The leg kick isn’t as sexy a technique as a superman punch or a spinning heel kick to the head, but that doesn’t mean you can ignore it!
It’s been proven in countless Muay Thai kickboxing and MMA matches, and definitely has it’s applications in the street as well.
Low kicks have one HUGE advantage over kicks to the body or the head in that they don’t need the same level of flexibility and/or warmup that the higher kicks require. Even if you’re 50 years old and just rolled out of bed you should still be able to kick someone in the knee or the thigh!
Also low kicks are less risky than higher kicks because it’s much harder (though not impossible) for your opponent to grab them.
There are different types of low kicks, including sidekicks, oblique kicks, foot stomps, and foot sweeps. But the most common low kick – and the one we’re going to be talking about today – is definitely the low round kick with the shin to the outside of your opponent’s thigh.
This is a reliable attack in self defense because it’s a large, gross motor movement that doesn’t require as much fine motor and targeting skills as the other kicks. Basically in the low shin kick your leg turns into a baseball bat swinging through space and no matter where your opponent’s leg is your shin is going to crash into it.
Now notice that I said ‘shin’ and not ‘instep’!
In fact the most common mistake with the low round kick is to slap him with your instep rather than impacting with your shin. You should be looking for a dull thudding sound of your shin cutting into the meat of his thigh rather than a slapping sound which means you’ve made impact with your instep.
Try this with a friend: let him kick your outer thigh twice, once with the instep and once with the mid-shin area. You’ll find that getting hit with the shin hurts WAY more than getting hit with the instep.
(And the legal ramifications of temporarily paralysing someone’s leg with a low kick are quite different from knocking them out with punch and them dying from the ‘second hit‘ as they fall to the pavement.)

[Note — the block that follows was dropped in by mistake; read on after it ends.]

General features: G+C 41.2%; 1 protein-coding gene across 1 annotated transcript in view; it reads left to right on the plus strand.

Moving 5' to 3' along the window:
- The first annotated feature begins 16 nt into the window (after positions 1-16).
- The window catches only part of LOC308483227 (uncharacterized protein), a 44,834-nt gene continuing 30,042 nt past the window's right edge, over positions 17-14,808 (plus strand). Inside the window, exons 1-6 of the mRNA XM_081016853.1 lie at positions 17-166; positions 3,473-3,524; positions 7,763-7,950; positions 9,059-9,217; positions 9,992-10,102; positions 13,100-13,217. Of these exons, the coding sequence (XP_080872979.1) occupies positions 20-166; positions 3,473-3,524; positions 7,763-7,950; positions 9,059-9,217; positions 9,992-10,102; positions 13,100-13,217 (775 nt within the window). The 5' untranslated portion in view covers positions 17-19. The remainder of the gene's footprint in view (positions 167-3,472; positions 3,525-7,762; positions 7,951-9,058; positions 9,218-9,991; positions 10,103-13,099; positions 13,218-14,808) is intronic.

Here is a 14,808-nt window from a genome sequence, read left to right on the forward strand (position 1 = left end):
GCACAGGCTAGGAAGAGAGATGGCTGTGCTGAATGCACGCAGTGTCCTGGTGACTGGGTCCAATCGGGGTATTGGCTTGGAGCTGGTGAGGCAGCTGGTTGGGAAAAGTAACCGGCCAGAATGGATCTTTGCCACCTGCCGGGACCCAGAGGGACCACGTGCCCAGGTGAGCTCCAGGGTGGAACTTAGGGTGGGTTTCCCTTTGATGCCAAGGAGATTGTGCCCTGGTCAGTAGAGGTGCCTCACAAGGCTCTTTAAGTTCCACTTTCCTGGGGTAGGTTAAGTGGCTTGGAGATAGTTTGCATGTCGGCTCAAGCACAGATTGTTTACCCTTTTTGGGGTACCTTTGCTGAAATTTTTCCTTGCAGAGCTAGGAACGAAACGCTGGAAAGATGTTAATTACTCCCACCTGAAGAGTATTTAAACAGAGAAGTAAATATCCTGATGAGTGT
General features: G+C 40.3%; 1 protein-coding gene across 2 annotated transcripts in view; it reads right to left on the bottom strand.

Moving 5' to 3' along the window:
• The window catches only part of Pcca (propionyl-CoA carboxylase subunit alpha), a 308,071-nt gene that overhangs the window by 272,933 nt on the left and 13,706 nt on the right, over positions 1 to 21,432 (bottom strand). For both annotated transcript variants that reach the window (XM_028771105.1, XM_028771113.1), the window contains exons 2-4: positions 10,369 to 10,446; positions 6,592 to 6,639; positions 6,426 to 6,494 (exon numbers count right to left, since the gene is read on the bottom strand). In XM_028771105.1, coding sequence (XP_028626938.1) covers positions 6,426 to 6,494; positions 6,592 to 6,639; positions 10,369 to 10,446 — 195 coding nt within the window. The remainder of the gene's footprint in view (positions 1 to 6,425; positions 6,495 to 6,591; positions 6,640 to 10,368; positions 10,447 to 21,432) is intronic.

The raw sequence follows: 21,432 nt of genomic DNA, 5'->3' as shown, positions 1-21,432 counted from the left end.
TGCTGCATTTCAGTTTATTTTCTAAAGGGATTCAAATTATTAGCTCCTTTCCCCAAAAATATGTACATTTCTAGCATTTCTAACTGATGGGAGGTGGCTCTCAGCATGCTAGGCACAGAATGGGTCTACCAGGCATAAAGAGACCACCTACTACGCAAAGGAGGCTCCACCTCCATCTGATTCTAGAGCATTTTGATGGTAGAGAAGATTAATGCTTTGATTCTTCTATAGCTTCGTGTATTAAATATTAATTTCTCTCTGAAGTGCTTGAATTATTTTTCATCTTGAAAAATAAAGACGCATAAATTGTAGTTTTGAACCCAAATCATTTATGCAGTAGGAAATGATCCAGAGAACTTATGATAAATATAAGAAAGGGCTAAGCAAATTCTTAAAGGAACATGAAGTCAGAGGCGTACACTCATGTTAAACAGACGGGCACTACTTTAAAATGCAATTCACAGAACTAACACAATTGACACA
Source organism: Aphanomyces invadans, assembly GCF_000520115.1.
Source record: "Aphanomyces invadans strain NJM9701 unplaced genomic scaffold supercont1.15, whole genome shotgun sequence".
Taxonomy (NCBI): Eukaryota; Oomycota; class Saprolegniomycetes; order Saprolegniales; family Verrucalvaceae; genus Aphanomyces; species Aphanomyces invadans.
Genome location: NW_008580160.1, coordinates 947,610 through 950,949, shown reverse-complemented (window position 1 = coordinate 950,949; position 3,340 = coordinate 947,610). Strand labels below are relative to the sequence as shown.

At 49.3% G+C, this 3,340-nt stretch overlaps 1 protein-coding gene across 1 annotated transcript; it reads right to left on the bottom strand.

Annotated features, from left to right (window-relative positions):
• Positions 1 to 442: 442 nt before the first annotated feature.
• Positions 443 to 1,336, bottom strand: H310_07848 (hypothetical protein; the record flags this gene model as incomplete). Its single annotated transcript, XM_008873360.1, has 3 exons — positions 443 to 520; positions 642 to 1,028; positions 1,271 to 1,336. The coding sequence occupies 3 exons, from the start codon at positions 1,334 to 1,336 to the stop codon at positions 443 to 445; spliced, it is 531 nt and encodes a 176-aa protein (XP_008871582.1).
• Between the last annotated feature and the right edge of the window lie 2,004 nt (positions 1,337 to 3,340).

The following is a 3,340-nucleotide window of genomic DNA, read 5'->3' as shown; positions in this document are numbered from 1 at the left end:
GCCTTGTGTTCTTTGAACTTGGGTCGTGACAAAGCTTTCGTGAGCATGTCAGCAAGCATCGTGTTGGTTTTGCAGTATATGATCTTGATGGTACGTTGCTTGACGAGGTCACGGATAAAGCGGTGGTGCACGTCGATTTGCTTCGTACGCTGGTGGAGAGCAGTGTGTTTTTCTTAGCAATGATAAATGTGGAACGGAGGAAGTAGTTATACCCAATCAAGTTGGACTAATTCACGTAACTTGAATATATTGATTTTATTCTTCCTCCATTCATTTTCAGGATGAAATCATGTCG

Now it’s true that a streetfight isn’t a 3 round MMA match or a 5 round MMA match. That means you might not have the time to gradually pummel your opponent’s legs into non-functionality. However you can paralyse your opponent’s leg with one really good shot, especially if he’s not conditioned to the damage.
But even if you don’t take out his leg you can still use the low round kick to distract your opponent (hit them low so they drop their guard, then attack them high)…
Or the pain from a low blow could convince him that you know what you’re doing and dissuade him from further aggression…
And if you use your kick correctly it can sweep him off his feet and act like a takedown…
And finally, if your kick is very powerful, you can actually break bones in your opponent’s leg.
We had a bunch of leg kick examples from MMA and kickboxing in the highlight video at the top of this article. So let’s finish with a couple of video examples of this technique getting used in the street…
At 44 seconds into this video a bouncer unleashes a ‘sucker leg kick’ on a drunk patron that completely takes him off his feet. I’m not saying whether he was in the right or not, but it was undeniably effective…
And at about 20 seconds in this video a not-very-powerful leg kick destabilises one of the combatants long enough for the other guy to throw a KO haymaker to the head…
Alright, so when something works in kickboxing, MMA, and the street then you’ve got to start taking it seriously!
Time to start including some low risk, high reward low kicks in your arsenal.
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